York River “Wild and Scenic” Designation Proposed by Senate Committee
WASHINGTON, DC – With a bipartisan vote Thursday, November 18, a key United States Senate committee advanced efforts to designate the York River as part of the “Wild and Scenic” Rivers Program National Park System.
Senator Angus King, I-Maine, who chairs the Senate Subcommittee on National Parks, announced the bipartisan passage by the Senate Energy and Natural Resources Committee of its legislation to add the York River to the agenda.
The designation would protect the river and surrounding area from development and federal funds in the area. The bill is now heading to the Senate floor for full consideration.
“The York River has a long history of playing an important role in communities across southern Maine, and is one of the state’s most outstanding natural resources,” King said in a statement. “It is extremely important that local York communities can protect the river and watersheds for future generations to come – and I am committed to supporting their efforts. “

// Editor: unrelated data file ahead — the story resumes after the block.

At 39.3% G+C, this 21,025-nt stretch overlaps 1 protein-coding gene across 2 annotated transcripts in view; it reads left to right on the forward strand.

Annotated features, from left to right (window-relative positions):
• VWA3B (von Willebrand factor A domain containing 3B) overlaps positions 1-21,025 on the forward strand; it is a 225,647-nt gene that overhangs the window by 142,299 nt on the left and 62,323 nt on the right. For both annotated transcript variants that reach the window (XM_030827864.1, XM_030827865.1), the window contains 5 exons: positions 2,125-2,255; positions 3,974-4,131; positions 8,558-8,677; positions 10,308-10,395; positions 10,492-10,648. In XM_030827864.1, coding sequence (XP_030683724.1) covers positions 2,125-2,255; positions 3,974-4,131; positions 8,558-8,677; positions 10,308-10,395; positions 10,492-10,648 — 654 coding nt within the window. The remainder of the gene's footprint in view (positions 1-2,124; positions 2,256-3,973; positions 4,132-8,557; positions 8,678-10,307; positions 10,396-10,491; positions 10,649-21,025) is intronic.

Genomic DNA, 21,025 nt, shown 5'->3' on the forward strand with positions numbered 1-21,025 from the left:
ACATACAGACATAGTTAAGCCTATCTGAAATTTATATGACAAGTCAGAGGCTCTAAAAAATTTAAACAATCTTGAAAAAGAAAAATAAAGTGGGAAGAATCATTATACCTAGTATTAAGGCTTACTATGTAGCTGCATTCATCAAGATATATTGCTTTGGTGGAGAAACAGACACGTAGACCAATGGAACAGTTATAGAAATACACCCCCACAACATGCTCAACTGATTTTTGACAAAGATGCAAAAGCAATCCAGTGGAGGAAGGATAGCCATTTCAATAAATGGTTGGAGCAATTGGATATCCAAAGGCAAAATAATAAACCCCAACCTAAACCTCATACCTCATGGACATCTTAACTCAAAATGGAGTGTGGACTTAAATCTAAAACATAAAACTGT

King said Thursday’s vote “is a testament to the commitment of the York community – who have worked tirelessly to secure the designation – and the remarkable nature of the river. “
Jennifer Hunter, Wild York River and Scenic Studies Coordinator, celebrated the development.
“We are very pleased to learn of today’s legislative progress and we know that we are a further step towards achieving the York River designation,” Hunter said in a statement.
“The river, its marsh system and its watershed are directly linked to recreation, our economy, critical wildlife and marine habitats, and more resilient to climate-related stressors, all of which relate to well-being,” from the community “added Hunter”. The Wild and Scenic River designation will strengthen local efforts to maintain a healthy river ecosystem capable of supporting important community values in the future.
Earlier this year, the King, along with Sen. Susan Collins, R-Maine, and Reps. Chellie Pingree and Jared Gold, D-Maine, introduced the bipartisan, bicameral bill to create the designation. The bill followed a three-year study – funded by a law King introduced in 2013 – conducted by local stakeholders who recommended the designation.
In 2018, voters in York and Eliot voted overwhelmingly in referendums to move forward with the designation, like the city councils of Kittery and South Berwick.
A “wild and scenic river designation” would direct federal funding and technical assistance to the region, while ensuring that decisions about the health and future of the river are made at the local level. The designation will also raise the profile of the York River as a national destination, in addition to providing a local forum for the four watershed communities to collaboratively address long-term river stewardship needs.